First is exoneration.  You wipe the slate clean and restore a person to a full standard of trust.

Second is forbearance.  You can’t wipe the slate clean because the other person has not fully repented. However, you want to maintain the relationship. You don’t want it to be destroyed by grudges.  Forgive but don’t forget.  Trust but verify.

Third is letting go.  The other person is dead or does not intend to make reparation.  The wrong committed against you is eating away at you.  You need a release.  For your own sake, you have to let it go.

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Rabbi Reuven Hammer

Rabbi Reuven Hammer, one of the founders of the Masorti movement in Israel, sees the High Holidays as a trial, a period of questioning and self-judgment, so that at the end we can emerge saying “yes” to life. 

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In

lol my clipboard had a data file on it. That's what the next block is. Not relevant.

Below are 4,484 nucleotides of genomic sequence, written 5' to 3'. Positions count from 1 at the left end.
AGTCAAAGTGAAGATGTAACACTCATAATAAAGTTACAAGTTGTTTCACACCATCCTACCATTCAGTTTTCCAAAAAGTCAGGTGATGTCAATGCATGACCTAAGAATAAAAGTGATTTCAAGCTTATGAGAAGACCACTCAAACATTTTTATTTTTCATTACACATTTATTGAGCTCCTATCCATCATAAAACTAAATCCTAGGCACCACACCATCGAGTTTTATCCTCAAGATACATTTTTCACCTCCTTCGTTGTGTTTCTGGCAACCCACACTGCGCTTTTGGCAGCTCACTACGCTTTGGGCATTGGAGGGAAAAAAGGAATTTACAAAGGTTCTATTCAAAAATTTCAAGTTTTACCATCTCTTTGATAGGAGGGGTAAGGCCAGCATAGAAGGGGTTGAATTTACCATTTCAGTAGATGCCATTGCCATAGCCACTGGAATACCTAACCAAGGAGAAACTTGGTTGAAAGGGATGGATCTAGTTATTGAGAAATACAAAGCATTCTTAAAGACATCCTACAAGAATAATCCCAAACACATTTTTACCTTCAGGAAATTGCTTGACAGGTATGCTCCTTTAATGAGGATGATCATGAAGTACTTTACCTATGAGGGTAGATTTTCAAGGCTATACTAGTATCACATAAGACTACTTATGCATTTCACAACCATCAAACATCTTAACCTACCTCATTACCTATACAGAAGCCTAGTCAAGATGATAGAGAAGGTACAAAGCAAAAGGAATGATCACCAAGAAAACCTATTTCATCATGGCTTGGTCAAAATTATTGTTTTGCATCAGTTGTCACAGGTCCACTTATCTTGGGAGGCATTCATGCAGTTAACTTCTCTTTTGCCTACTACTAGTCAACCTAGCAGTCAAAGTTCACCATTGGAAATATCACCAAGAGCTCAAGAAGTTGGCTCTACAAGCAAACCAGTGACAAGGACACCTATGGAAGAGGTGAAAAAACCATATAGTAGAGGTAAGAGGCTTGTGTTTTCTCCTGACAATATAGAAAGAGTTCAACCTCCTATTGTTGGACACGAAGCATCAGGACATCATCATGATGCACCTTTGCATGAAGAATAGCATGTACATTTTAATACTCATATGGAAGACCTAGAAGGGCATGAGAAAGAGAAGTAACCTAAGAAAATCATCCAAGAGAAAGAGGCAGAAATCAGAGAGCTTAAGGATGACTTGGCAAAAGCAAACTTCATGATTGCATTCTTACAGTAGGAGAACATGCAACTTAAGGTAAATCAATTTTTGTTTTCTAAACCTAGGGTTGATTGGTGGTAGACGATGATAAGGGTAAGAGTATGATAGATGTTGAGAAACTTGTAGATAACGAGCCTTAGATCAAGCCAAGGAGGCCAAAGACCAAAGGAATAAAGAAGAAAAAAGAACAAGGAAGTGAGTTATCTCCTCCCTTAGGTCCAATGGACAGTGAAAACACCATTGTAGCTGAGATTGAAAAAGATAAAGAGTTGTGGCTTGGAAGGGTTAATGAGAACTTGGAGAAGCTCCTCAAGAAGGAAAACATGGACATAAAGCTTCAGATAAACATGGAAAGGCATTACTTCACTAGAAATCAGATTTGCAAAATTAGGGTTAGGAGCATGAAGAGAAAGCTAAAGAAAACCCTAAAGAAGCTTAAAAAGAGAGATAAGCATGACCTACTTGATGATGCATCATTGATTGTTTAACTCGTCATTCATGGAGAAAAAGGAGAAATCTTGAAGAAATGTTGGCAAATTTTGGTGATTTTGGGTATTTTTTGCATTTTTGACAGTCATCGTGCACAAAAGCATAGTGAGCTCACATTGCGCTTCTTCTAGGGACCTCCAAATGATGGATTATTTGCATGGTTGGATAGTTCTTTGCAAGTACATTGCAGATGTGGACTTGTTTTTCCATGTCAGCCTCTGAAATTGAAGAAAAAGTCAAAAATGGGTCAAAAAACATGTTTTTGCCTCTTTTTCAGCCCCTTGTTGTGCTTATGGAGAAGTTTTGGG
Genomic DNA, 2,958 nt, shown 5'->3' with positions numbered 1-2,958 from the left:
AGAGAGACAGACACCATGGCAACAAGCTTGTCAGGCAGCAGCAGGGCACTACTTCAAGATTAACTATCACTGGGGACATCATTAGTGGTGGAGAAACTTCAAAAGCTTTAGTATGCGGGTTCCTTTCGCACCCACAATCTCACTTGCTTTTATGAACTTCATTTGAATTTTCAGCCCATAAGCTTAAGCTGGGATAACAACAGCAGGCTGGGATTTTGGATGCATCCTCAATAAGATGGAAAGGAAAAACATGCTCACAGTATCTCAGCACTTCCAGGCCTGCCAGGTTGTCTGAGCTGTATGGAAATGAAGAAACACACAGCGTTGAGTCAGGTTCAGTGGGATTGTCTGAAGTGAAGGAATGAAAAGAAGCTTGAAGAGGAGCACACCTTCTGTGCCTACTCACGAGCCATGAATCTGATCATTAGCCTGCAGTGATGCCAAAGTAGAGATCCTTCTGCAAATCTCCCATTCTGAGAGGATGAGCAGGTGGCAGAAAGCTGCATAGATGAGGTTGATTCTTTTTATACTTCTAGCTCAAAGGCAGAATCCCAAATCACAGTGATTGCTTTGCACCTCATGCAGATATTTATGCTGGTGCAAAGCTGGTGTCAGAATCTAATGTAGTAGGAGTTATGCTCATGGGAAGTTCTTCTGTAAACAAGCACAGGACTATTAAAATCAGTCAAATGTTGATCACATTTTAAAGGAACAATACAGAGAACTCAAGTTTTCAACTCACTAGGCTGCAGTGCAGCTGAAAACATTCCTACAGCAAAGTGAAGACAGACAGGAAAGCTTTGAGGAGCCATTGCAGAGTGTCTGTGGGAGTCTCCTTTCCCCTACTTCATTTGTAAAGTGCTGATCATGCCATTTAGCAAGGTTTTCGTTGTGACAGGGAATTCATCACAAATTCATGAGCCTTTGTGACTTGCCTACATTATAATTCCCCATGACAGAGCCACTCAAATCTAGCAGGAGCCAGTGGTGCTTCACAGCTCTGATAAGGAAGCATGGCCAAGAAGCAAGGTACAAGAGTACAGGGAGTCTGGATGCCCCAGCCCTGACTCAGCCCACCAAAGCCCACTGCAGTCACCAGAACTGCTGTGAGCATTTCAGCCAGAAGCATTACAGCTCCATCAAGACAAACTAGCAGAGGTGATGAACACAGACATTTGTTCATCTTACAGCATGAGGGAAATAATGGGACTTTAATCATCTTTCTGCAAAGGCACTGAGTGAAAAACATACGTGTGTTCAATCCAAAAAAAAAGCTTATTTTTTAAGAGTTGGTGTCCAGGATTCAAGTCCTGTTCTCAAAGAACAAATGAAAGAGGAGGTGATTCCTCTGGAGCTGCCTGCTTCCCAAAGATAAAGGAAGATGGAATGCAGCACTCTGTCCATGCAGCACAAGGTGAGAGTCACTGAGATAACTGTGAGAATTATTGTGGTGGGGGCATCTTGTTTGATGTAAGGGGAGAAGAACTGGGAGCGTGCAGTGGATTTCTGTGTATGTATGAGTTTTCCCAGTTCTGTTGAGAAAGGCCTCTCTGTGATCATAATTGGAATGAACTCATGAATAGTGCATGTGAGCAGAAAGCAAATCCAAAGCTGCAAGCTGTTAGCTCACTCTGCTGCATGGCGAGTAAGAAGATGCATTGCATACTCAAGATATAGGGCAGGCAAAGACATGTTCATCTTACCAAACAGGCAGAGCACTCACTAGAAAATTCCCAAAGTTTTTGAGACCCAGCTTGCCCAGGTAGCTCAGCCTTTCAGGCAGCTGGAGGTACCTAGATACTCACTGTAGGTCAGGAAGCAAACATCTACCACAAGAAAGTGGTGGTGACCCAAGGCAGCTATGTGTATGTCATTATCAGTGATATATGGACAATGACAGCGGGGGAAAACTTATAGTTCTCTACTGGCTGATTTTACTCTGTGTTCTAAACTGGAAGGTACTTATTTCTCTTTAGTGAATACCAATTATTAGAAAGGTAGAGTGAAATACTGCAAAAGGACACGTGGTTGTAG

Entering the High Holidays, Rabbi Hammer poses seven challenges:

            What are our lives, what is our worth? 
            What is the nature of sin, and how do we deal with guilt? 
            Are return, repentance, and change possible, and if so, how do achieve them? 
            What are the wrongs we do to one another? 
            How can we sensitize ourselves to others and what we do to them? 
            How can we reconcile old differences and create peace in place of friction and strife? 
            What is the good society, and how can we achieve it? 

The challenge of Teshuvah is open to everyone, regardless of age or station in life.

I represent a juvenile, not yet 13 years old.  She and three of her age peers were breaking into and burglarizing homes in in her community.  When she was caught, with the counsel of a wise and stern grandmother, she made a full confession to the police.

Comparing her first and second appearances in court, I could see her grow.  At the first court listing she appeared troubled within.  She was shocked by confinement and confounded the legal process.  At the second court appearance she was respectfully dressed, confident in herself and wishing to repent.  She wanted to apologize to the victims.   The Judge told her that “it will get worse, before it gets better.” We return to court later this month.  I am optimistic about her future.

May we send the evil in our lives back to its place of origin, and dispatch our sins to an INACCESSIBLE REGION.